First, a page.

If you impress the employer in the first interview, they may ask you to return for a second meeting. This meeting typically allows you to meet the different department heads of the company and sometimes tour the facility. The interviewer asks deeper, more specific questions to follow up on certain topics from the first interview and attempt to get a better idea of how you might acclimate to the work environment.

4. Third interview

Some employers prefer to conduct a third interview to help them make a final decision. For this session, it's likely you've already gained some in-depth knowledge about the company, learned how it operates on a daily basis and formed an idea of how you'd fit into the existing workplace culture. You may have the opportunity to meet potential coworkers during this time.

5. The decision

The final step in the interview process, if the company wants to hire you, is usually a job offer contingent upon your background check and references. You may receive the offer as a typed letter or email. Some employers offer a verbal offer before presenting a hard copy to make sure you're happy with the terms or allow you the chance to negotiate before signing an agreement.

Related: Guide: How To Get a Job Fast

Tips for performing your best in an interview

Receiving an interview offer means that you've passed the first stage of the application process and that the employer believes you could be a great candidate for the role. While nerves are normal, remember that interviews can be exciting opportunities to meet a new person and see if a position is right for you. Here are some tips for performing well in an interview:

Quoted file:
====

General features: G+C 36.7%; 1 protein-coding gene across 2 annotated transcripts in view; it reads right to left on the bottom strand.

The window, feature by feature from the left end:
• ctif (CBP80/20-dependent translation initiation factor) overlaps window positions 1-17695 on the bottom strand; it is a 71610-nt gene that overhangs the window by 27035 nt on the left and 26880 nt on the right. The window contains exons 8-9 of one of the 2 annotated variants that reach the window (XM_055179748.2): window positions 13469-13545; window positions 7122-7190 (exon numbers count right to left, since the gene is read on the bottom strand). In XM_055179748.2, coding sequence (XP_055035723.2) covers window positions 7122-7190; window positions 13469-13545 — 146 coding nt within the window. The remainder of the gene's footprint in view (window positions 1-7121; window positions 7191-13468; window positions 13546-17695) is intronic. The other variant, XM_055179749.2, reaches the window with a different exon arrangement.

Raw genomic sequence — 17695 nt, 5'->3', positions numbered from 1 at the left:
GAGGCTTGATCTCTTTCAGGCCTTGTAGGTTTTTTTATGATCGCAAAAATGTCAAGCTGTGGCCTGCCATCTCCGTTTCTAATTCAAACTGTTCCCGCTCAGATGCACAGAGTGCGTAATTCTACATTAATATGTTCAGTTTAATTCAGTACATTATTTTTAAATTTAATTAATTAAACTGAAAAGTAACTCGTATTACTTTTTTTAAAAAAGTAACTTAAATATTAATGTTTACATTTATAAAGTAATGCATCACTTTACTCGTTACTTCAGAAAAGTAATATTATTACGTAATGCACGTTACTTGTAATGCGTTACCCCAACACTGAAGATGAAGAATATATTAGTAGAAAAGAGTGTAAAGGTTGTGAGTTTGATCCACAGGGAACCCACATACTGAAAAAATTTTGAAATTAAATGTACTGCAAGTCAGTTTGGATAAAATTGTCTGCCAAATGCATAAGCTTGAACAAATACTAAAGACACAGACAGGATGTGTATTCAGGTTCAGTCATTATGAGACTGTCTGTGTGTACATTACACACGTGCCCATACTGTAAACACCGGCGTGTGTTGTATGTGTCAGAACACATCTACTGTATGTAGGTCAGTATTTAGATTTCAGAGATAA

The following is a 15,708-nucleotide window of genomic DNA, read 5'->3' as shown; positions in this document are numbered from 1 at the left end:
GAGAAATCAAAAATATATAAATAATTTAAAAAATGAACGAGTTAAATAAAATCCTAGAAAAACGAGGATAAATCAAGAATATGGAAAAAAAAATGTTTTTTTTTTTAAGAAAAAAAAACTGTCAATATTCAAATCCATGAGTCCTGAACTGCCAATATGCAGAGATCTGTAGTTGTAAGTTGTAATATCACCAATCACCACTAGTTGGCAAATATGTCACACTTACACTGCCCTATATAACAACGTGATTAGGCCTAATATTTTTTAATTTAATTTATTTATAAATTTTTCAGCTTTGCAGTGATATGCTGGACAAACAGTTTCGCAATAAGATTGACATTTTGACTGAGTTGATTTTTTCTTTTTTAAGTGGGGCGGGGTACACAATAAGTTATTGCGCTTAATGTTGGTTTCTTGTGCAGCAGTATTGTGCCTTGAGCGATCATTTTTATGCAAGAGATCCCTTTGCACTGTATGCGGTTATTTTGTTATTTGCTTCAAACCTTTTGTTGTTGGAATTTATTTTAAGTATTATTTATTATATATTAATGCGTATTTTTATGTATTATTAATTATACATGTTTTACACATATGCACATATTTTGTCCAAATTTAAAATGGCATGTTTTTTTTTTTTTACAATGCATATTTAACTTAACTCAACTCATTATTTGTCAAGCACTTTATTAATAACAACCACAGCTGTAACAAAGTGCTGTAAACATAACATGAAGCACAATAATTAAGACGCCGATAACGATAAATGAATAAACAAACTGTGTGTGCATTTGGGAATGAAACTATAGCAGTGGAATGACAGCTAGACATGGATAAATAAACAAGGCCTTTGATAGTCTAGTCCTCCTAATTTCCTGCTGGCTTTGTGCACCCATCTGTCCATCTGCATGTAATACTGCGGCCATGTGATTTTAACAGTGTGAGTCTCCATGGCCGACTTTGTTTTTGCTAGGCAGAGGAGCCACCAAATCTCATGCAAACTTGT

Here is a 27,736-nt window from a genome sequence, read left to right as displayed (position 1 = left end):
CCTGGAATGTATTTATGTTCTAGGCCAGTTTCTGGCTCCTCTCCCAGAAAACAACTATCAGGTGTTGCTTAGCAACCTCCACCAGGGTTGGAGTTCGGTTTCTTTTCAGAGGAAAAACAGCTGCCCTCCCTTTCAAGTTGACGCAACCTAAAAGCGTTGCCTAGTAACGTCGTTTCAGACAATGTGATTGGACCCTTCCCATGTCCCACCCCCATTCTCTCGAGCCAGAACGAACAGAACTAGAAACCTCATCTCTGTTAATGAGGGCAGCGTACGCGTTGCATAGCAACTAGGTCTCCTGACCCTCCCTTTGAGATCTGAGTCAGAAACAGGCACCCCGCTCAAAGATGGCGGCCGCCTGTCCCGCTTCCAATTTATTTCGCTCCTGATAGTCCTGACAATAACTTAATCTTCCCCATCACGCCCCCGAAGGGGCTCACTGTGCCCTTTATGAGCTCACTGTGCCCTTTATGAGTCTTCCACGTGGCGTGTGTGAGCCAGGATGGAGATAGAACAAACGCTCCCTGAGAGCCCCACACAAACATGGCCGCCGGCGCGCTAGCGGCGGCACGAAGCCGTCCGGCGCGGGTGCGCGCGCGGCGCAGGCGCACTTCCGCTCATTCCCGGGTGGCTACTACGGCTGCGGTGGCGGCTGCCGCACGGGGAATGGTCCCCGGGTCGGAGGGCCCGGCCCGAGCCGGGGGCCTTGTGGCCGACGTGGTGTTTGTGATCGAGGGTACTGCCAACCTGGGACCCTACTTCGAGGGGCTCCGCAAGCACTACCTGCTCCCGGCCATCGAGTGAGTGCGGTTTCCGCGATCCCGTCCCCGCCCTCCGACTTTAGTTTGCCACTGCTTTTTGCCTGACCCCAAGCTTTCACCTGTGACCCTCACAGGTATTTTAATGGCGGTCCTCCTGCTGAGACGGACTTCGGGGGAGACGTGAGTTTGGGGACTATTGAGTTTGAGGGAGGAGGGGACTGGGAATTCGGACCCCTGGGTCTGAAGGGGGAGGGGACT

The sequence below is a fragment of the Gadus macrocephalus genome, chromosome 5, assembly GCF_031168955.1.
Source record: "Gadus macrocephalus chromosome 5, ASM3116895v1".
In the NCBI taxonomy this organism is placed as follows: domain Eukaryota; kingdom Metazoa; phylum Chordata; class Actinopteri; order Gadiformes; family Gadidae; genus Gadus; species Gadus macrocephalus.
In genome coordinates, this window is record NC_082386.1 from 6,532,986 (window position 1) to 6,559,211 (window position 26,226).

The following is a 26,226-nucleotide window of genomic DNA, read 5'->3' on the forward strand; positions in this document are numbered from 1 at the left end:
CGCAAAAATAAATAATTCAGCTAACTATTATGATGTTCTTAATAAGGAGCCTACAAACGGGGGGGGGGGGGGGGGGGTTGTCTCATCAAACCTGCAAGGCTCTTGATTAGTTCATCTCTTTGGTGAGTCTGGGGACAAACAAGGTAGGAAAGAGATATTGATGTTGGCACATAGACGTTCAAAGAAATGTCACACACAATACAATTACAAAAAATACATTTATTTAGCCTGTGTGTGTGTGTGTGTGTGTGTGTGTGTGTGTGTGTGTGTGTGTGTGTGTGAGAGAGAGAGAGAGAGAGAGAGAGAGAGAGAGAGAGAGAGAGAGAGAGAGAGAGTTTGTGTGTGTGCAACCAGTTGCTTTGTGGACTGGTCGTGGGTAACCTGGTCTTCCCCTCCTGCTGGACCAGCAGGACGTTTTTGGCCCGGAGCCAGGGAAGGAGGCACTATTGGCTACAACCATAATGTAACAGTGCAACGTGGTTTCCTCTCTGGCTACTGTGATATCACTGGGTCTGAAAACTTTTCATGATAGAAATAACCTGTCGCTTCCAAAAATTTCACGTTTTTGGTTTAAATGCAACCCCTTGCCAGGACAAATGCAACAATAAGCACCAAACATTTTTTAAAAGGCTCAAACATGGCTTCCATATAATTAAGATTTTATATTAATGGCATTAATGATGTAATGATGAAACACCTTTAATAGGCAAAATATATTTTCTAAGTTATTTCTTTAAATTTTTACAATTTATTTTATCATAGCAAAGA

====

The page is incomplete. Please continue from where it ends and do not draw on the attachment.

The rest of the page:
• Practice your introduction: Start your interview off well by practising your elevator pitch, a 30-second to a two-minute overview of your skills, goals and what value you'll bring to the company. It's useful to video record yourself giving this pitch so that you can play it back and correct any mistakes, gestures or eye contact problems.

  • Conduct research: You can impress a potential employer with your knowledge of their company. Take the time to browse through the company's website and read about its history and mission.

  • Prepare your answers: While it's uncertain what employers plan to ask in the interview, you can still prepare great answers to common questions in advance. Make sure your answers are clear and concise, specific, genuine and relevant to the role.

  • Check your social media: Make sure your social media accounts, if you have them, only consist of information that you're comfortable with a potential employer knowing. This is because potential employers may look at your accounts during the selection process.

  • Arrive early: Plan to arrive around 15 minutes early for an interview to give the impression that you're professional and serious about the job. If you arrive much earlier than 15 minutes before, wait somewhere nearby before going in.

  • Dress professionally: Aim to dress in business-professional or business-casual attire. The way you present yourself illustrates your desire for the role and your professionalism.

  • Send a thank you note: Send a thank you email or note to the interviewer within 24 hours of the interview to help them remember you. Keep it simple, expressing gratitude for the interview and happiness at meeting them.